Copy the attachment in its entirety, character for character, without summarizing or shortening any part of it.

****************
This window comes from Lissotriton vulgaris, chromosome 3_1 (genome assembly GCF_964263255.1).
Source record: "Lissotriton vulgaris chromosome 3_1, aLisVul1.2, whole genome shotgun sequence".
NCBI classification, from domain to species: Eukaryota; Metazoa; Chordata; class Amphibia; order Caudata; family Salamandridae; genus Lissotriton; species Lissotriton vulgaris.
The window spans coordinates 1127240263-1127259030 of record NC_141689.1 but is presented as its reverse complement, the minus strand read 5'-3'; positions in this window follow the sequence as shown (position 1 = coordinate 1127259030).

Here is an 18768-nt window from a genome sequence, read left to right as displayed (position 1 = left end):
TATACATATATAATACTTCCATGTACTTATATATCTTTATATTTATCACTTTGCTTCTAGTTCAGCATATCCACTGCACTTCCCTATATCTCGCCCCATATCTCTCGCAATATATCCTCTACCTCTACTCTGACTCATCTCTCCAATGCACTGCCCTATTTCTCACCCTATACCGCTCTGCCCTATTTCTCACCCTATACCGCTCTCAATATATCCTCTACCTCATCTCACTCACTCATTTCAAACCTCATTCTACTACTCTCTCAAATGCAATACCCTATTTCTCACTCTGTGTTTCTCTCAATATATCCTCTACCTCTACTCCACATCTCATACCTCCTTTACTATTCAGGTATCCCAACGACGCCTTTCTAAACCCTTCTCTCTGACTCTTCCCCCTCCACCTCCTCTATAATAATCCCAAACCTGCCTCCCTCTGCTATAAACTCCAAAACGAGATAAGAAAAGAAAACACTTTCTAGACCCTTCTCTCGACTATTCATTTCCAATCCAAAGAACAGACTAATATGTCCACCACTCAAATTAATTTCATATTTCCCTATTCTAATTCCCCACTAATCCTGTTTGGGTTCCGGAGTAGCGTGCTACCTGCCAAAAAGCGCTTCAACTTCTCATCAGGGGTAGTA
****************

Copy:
This window comes from Lissotriton vulgaris, chromosome 3_1 (genome assembly GCF_964263255.1).
Source record: "Lissotriton vulgaris chromosome 3_1, aLisVul1.2, whole genome shotgun sequence".
NCBI classification, from domain to species: Eukaryota; Metazoa; Chordata; class Amphibia; order Caudata; family Salamandridae; genus Lissotriton; species Lissotriton vulgaris.
The window spans coordinates 1127240263-1127259030 of record NC_141689.1 but is presented as its reverse complement, the minus strand read 5'-3'; positions in this window follow the sequence as shown (position 1 = coordinate 1127259030).

Here is an 18768-nt window from a genome sequence, read left to right as displayed (position 1 = left end):
TATACATATATAATACTTCCATGTACTTATATATCTTTATATTTATCACTTTGCTTCTAGTTCAGCATATCCACTGCACTTCCCTATATCTCGCCCCATATCTCTCGCAATATATCCTCTACCTCTACTCTGACTCATCTCTCCAATGCACTGCCCTATTTCTCACCCTATACCGCTCTGCCCTATTTCTCACCCTATACCGCTCTCAATATATCCTCTACCTCATCTCACTCACTCATTTCAAACCTCATTCTACTACTCTCTCAAATGCAATACCCTATTTCTCACTCTGTGTTTCTCTCAATATATCCTCTACCTCTACTCCACATCTCATACCTCCTTTACTATTCAGGTATCCCAACGACGCCTTTCTAAACCCTTCTCTCTGACTCTTCCCCCTCCACCTCCTCTATAATAATCCCAAACCTGCCTCCCTCTGCTATAAACTCCAAAACGAGATAAGAAAAGAAAACACTTTCTAGACCCTTCTCTCGACTATTCATTTCCAATCCAAAGAACAGACTAATATGTCCACCACTCAAATTAATTTCATATTTCCCTATTCTAATTCCCCACTAATCCTGTTTGGGTTCCGGAGTAGCGTGCTACCTGCCAAAAAGCGCTTCAACTTCTCATCAGGGGTAGTA